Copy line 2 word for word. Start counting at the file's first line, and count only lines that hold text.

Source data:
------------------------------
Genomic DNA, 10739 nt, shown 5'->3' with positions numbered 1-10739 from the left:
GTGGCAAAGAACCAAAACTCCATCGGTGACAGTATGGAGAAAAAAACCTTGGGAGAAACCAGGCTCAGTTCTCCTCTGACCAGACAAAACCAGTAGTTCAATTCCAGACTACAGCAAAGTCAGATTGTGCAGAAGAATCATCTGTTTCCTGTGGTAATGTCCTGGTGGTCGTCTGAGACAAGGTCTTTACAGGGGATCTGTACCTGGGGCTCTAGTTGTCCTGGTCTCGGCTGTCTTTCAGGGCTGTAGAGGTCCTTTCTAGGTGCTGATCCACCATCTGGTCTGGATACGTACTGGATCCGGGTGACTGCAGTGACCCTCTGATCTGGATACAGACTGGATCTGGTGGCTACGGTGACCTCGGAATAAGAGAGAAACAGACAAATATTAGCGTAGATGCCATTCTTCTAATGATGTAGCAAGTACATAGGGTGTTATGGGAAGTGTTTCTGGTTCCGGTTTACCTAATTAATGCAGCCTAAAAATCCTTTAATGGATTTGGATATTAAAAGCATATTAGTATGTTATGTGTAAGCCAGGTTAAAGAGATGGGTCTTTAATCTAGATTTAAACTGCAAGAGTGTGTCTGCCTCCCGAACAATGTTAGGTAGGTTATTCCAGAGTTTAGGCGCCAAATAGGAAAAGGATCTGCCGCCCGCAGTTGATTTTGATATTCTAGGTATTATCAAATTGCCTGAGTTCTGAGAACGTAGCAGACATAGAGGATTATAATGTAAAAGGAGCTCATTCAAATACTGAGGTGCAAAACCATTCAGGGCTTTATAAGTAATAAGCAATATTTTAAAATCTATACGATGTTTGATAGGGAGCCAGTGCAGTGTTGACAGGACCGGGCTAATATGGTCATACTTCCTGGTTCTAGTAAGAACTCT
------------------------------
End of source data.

GTGGCAAAGAACCAAAACTCCATCGGTGACAGTATGGAGAAAAAAACCTTGGGAGAAACCAGGCTCAGTTCTCCTCTGACCAGACAAAACCAGTAGTTCAATTCCAGACTACAGCAAAGTCAGATTGTGCAGAAGAATCATCTGTTTCCTGTGGTAATGTCCTGGTGGTCGTCTGAGACAAGGTCTTTACAGGGGATCTGTACCTGGGGCTCTAGTTGTCCTGGTCTCGGCTGTCTTTCAGGGCTGTAGAGGTCCTTTCTAGGTGCTGATCCACCATCTGGTCTGGATACGTACTGGATCCGGGTGACTGCAGTGACCCTCTGATCTGGATACAGACTGGATCTGGTGGCTACGGTGACCTCGGAATAAGAGAGAAACAGACAAATATTAGCGTAGATGCCATTCTTCTAATGATGTAGCAAGTACATAGGGTGTTATGGGAAGTGTTTCTGGTTCCGGTTTACCTAATTAATGCAGCCTAAAAATCCTTTAATGGATTTGGATATTAAAAGCATATTAGTATGTTATGTGTAAGCCAGGTTAAAGAGATGGGTCTTTAATCTAGATTTAAACTGCAAGAGTGTGTCTGCCTCCCGAACAATGTTAGGTAGGTTATTCCAGAGTTTAGGCGCCAAATAGGAAAAGGATCTGCCGCCCGCAGTTGATTTTGATATTCTAGGTATTATCAAATTGCCTGAGTTCTGAGAACGTAGCAGACATAGAGGATTATAATGTAAAAGGAGCTCATTCAAATACTGAGGTGCAAAACCATTCAGGGCTTTATAAGTAATAAGCAATATTTTAAAATCTATACGATGTTTGATAGGGAGCCAGTGCAGTGTTGACAGGACCGGGCTAATATGGTCATACTTCCTGGTTCTAGTAAGAACTCT